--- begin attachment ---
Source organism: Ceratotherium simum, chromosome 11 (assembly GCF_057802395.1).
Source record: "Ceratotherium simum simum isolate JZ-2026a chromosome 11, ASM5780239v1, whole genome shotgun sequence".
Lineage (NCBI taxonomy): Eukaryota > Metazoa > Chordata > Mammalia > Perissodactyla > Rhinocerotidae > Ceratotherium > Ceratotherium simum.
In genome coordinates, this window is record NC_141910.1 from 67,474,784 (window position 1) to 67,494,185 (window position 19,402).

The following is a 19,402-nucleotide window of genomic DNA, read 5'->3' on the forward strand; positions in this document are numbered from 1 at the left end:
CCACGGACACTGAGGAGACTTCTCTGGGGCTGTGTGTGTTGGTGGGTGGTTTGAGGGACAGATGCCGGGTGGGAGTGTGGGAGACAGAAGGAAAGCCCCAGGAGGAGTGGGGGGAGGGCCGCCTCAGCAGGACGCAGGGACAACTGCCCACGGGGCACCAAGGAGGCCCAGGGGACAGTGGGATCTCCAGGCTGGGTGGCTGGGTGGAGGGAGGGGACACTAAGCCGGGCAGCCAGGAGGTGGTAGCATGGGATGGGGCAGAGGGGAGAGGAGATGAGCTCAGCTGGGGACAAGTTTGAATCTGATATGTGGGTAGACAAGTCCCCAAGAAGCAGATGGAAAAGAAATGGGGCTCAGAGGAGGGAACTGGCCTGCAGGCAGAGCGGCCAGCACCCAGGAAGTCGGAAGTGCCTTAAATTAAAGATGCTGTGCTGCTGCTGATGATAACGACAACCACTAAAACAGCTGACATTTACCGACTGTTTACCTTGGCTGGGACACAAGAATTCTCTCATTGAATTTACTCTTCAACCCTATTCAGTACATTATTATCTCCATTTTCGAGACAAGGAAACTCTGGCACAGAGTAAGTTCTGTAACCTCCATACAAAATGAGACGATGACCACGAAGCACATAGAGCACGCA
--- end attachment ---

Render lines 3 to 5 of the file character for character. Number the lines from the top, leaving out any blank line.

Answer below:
Lineage (NCBI taxonomy): Eukaryota > Metazoa > Chordata > Mammalia > Perissodactyla > Rhinocerotidae > Ceratotherium > Ceratotherium simum.
In genome coordinates, this window is record NC_141910.1 from 67,474,784 (window position 1) to 67,494,185 (window position 19,402).

The following is a 19,402-nucleotide window of genomic DNA, read 5'->3' on the forward strand; positions in this document are numbered from 1 at the left end: